#1
hey, im playing a ibanez rga32 (stock) threw a peavey vypyr 75 and ive been havin problems with it for the last few months. It sounds good to me when im playing on my own, but when my band has practise it sounds like twangy shit compared to my lead guitarist whos playing a shecter (dont know what kind) threw a spider iv 75.

ive been playing around with the settings on my amp but i cant get anything to sound half as decent as his, im not sure if its the guitar or the amp or i just havent found the right settings yet but its startin to get to the point where i just want to sell off both of them and get a whole new set up.

im thinkin maybe a pick up upgrade
or maybe getting a ibanez s420 or maybe a shecter would help not sure tho

any suggestions would be greatly appreciated

oh btw where goin for a metal sound like a day to remember, protest the hero, atryu
Last edited by willbosmond at Feb 28, 2012,
#2
Quote by willbosmond
hey, im playing a ibanez rga32 (stock) threw a peavey vypyr 75 and ive been havin problems with it for the last few months. It sounds good to me when im playing on my own, but when my band has practise it sounds like twangy shit compared to my lead guitarist whos playing a shecter (dont know what kind) threw a spider iv 75.

ive been playing around with the settings on my amp but i cant get anything to sound half as decent as his, im not sure if its the guitar or the amp or i just havent found the right settings yet but its startin to get to the point where i just want to sell off both of them and get a whole new set up.

im thinkin maybe a pick up upgrade
or maybe getting a ibanez s420 or maybe a shecter would help not sure tho

any suggestions would be greatly appreciated

oh btw where goin for a metal sound like a day to remember, protest the hero, atryu


with modelings everything will sound alright at bedroom volumes but you will lose some of it when its turned up and the highs will increase to icepick levels. There is a technical term for this but what you have to do is set your patch EQ at loud volumes etc which your bandmate is probably doing. When i used PODs i'd have to make patches for personal use and then for gigging....I use a 40watt tube amp now so i dont have to mess with that anymore.

basically give your gigging volume some extra bottom end and mids, at bedroom levels it wont sound as good, but turned up it should sound nice.
Last edited by WaltTheWerewolf at Feb 28, 2012,
#3
Quote by WaltTheWerewolf
with modelings everything will sound alright at bedroom volumes but you will lose some of it when its turned up and the highs will increase to icepick levels.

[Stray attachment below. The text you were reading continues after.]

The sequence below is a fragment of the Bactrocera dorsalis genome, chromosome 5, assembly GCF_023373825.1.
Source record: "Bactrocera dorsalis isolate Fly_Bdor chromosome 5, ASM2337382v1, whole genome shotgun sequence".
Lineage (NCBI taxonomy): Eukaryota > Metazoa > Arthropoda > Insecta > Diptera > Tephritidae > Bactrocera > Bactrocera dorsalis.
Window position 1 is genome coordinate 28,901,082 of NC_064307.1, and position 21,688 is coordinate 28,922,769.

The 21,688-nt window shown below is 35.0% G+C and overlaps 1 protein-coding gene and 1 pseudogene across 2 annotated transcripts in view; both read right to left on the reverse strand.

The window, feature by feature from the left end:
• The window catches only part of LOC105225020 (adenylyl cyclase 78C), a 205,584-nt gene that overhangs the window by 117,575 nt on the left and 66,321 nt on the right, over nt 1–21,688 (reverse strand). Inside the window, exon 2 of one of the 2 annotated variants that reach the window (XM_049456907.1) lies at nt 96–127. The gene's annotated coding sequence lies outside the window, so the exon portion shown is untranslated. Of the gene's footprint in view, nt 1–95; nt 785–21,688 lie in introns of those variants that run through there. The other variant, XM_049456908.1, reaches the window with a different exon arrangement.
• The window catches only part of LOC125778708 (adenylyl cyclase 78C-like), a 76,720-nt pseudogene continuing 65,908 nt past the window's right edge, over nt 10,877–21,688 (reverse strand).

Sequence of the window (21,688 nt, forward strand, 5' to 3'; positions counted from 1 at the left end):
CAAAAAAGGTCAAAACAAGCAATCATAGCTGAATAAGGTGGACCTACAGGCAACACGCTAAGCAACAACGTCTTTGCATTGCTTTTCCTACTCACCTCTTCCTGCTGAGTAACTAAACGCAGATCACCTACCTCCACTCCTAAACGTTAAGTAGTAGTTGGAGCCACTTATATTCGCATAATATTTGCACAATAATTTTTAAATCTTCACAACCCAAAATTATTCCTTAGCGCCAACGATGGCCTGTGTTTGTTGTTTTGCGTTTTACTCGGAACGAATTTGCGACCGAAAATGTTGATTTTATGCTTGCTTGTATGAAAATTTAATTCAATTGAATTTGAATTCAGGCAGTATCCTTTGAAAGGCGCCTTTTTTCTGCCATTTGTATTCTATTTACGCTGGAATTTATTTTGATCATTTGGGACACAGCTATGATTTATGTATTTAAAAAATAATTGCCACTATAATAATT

Not true.

"Icepick" is the first strike.
#5
Quote by WaltTheWerewolf
what does that mean?


Pretty sure he just means a tone sharp as **** and ear piercingly awful.

Also, getting a new guitar wont fix your tone.

In my opinion, tone is 60% amp, 20% technique, 20% guitar.

No doubt though that the amp plays the biggest part in determining tone.
Last edited by vayne92 at Feb 28, 2012,
#6
Quote by WaltTheWerewolf
what does that mean?

Using the word "icepick" is an overused generalization. You're saying every modeler becomes harsh sounding at high volume levels, which is not true at all, and is subjective anyway.
#7
Quote by Buck's Student
Using the word "icepick" is an overused generalization. You're saying every modeler becomes harsh sounding at high volume levels, which is not true at all, and is subjective anyway.


Was referring to the Fletcher-Munson Phenomenon on how sound is heard from the listener at loud volumes. With Solid State and Modeling amps I have often found that the tone becomes thin the louder it gets, but setting the tone at loud volumes counters this.

Was not bashing Modeling amps as i really dig PODs etc, but what i was suggesting was editing a patch to get a thick tone at high volumes instead of setting it at bedroom volumes and just turning it up.

Icepick is overused, but for me its the best way to describe Loud piercing treble levels! You are right It is subjective, but my opinion is a low watt Modelling amp is going to sound like Crap when turned up really loud:P
#8
What you're referring to is an overly bright or harsh tone; 'icepick' is usually a term reserved for only the nastiest combinations, such as a Telecaster made of solid maple with no tone control into a solid state amp with the treble maxed and the bass taken completely out (believe it or not I've engineered at gigs where people tried this; of course they wondered why they didn't sound as good as they had in their bedroom).